The infamous "dangerous faggot" has been permanently banned from Twitter. Milo Yiannopoulos is a British journalist infamous for his flamboyant public personality. He's found himself embroiled in Twitter flame wars with just about every public figure imaginable.
He's joked that YouTube personality Onision's parents should have abused him more:
And gone after fellow conservatives like Ben Shapiro for their personal failings:
@benshapiro and I have never had sex because you have to be at least 5-feet tall to ride
— Milo Yiannopoulos ✘ (@Nero) January 14, 2016
This kind of behaviour may seem harsh, but this is what Yiannopoulos does for a living. He has built a following on saying outlandish, offensive things, he says the things on our minds that we're too afraid to. He's hilarious, cheeky, and always keeps his Twitter battles humorous causing his "victims" to trip over themselves when they take his words too seriously.
He's been a potent force on Twitter for the past several years, and has maintained a large following ever since he broke the GamerGate scandal in 2014. Over that period, he's been suspended several times, but he's always been swiftly reinstated after the inevitable public outcry. According to Twitter, this time will be different.
After all Milo's said and done, what's finally gotten him banned for good?
A bad review of the new Ghostbusters movie. Normally, film criticism is well-tolerated, and no one would complain. But we're living in a brave new world. A brave new world where if you can muster enough checkbox diversity, your work is no longer allowed to be criticised. If you roasted Ghostbusters for being a boring reboot, having a terrible plot or featuring unfunny actresses, apparently you've just signed a warrant to be labelled a racist and be banned from every major social media platform.
Leslie Jones is beloved by the progressive movement for her token role in the "all-feminist Ghostbusters" as the film's sole black character. Her complaints about Yiannopoulos quickly reached the ears of Twitter's social justice loving CEO Jack Dorsey, and resulted in his immediate ban.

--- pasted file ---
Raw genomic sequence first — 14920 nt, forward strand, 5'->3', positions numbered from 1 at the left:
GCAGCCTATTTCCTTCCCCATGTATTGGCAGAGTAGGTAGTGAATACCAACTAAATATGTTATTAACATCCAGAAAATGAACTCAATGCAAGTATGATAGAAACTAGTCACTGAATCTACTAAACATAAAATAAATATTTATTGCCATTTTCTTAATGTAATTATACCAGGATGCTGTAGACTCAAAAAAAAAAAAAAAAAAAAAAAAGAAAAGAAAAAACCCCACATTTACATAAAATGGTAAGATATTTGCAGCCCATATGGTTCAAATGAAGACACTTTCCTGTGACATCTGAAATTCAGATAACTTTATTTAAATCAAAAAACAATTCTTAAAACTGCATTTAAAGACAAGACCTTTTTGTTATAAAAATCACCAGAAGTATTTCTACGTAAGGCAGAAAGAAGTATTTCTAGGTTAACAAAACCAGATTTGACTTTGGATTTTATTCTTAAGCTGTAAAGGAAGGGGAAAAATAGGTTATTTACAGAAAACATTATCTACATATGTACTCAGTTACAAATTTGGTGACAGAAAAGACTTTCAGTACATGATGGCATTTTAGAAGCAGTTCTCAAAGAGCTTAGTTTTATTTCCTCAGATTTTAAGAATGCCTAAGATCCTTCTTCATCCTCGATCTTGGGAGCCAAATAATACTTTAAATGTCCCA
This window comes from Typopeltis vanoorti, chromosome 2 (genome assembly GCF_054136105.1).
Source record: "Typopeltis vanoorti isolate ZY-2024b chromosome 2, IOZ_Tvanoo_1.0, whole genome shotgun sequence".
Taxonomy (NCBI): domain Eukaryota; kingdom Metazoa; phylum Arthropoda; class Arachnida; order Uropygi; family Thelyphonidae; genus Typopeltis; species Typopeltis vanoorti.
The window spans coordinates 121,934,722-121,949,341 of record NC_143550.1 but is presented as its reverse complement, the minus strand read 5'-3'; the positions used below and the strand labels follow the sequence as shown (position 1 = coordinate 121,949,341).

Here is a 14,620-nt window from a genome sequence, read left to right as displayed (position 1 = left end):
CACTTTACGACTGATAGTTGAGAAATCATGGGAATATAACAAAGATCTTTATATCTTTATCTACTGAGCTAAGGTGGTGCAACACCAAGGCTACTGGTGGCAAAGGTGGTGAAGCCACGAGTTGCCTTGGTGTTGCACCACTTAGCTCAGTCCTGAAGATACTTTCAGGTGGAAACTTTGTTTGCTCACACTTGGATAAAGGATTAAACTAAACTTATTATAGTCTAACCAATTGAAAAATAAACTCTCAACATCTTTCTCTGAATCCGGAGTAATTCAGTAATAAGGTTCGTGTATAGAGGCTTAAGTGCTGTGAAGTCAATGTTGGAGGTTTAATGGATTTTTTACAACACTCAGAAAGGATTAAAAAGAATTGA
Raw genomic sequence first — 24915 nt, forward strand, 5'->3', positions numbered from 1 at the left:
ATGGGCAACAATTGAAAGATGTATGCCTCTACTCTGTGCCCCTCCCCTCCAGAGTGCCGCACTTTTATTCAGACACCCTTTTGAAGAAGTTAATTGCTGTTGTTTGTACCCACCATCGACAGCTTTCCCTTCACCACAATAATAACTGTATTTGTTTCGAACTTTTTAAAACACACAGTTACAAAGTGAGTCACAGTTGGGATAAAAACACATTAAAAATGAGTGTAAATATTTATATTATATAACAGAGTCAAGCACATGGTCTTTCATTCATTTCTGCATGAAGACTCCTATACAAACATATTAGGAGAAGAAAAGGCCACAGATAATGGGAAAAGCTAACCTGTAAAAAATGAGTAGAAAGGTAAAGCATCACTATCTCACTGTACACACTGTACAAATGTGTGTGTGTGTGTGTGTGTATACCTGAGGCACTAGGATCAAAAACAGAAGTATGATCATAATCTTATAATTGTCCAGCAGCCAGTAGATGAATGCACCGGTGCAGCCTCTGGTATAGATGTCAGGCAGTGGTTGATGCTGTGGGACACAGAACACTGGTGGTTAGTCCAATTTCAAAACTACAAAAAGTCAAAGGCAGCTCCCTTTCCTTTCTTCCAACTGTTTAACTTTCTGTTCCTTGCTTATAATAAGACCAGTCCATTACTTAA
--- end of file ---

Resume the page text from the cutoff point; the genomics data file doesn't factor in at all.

Jones' frustration was understandable. She was subject to abuse from countless trolls after she picked a fight with Yiannopoulos.
But none of Milo's tweets were particularly offensive. He ribbed her a little, sure. But his behaviour fell well short of any reasonable standard of harassment. Instead of being judged on the basis of his actions, Milo has been judged on the basis of the actions of a few of his Twitter followers.
In his review, he condemns the stereotypical role given to Leslie Jones. "Patty is a two dimensional racist stereotype by even the most forgiving measure....The actress is spectacularly unappealing, even relative to the rest of the odious cast. But it's her flat-as-a-pancake black stylings that ought to have irritated the SJWs [social justice warriors]. I don't get offended by such things, but they should."
His tweets are incomparable to something like this:
If you publish opinions that are controversial, you increase your chance of getting hate mail. If you get into an argument with another public figure, you increase your chance of getting hate mail. You should not only be prepared for it, but if you're a blockbuster actress like Leslie, you should be used to it. Apparently, Leslie wasn't, and announced she would be leaving Twitter.